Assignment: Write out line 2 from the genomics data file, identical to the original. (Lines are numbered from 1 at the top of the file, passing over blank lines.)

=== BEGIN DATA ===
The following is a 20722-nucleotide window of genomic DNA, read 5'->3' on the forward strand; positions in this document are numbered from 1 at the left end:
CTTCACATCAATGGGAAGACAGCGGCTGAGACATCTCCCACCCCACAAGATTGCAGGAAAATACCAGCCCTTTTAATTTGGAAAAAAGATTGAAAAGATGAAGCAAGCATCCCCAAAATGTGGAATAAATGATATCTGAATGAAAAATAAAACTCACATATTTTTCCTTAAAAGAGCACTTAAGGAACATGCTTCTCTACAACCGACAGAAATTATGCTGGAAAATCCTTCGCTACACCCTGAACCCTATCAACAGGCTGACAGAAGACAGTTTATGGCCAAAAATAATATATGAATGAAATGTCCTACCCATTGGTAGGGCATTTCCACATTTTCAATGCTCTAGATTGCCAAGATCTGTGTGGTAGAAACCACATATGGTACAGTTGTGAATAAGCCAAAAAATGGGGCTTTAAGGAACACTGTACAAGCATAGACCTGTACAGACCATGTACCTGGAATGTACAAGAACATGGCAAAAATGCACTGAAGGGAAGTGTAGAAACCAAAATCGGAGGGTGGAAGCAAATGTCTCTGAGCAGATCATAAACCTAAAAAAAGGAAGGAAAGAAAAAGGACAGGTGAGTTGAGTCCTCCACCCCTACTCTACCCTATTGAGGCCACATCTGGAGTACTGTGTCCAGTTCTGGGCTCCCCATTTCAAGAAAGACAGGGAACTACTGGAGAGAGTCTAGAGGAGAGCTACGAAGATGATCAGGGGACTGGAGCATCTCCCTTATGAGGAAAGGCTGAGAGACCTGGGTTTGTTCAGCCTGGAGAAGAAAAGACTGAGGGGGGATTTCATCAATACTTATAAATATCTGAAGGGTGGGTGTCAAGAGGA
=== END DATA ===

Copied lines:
CTTCACATCAATGGGAAGACAGCGGCTGAGACATCTCCCACCCCACAAGATTGCAGGAAAATACCAGCCCTTTTAATTTGGAAAAAAGATTGAAAAGATGAAGCAAGCATCCCCAAAATGTGGAATAAATGATATCTGAATGAAAAATAAAACTCACATATTTTTCCTTAAAAGAGCACTTAAGGAACATGCTTCTCTACAACCGACAGAAATTATGCTGGAAAATCCTTCGCTACACCCTGAACCCTATCAACAGGCTGACAGAAGACAGTTTATGGCCAAAAATAATATATGAATGAAATGTCCTACCCATTGGTAGGGCATTTCCACATTTTCAATGCTCTAGATTGCCAAGATCTGTGTGGTAGAAACCACATATGGTACAGTTGTGAATAAGCCAAAAAATGGGGCTTTAAGGAACACTGTACAAGCATAGACCTGTACAGACCATGTACCTGGAATGTACAAGAACATGGCAAAAATGCACTGAAGGGAAGTGTAGAAACCAAAATCGGAGGGTGGAAGCAAATGTCTCTGAGCAGATCATAAACCTAAAAAAAGGAAGGAAAGAAAAAGGACAGGTGAGTTGAGTCCTCCACCCCTACTCTACCCTATTGAGGCCACATCTGGAGTACTGTGTCCAGTTCTGGGCTCCCCATTTCAAGAAAGACAGGGAACTACTGGAGAGAGTCTAGAGGAGAGCTACGAAGATGATCAGGGGACTGGAGCATCTCCCTTATGAGGAAAGGCTGAGAGACCTGGGTTTGTTCAGCCTGGAGAAGAAAAGACTGAGGGGGGATTTCATCAATACTTATAAATATCTGAAGGGTGGGTGTCAAGAGGA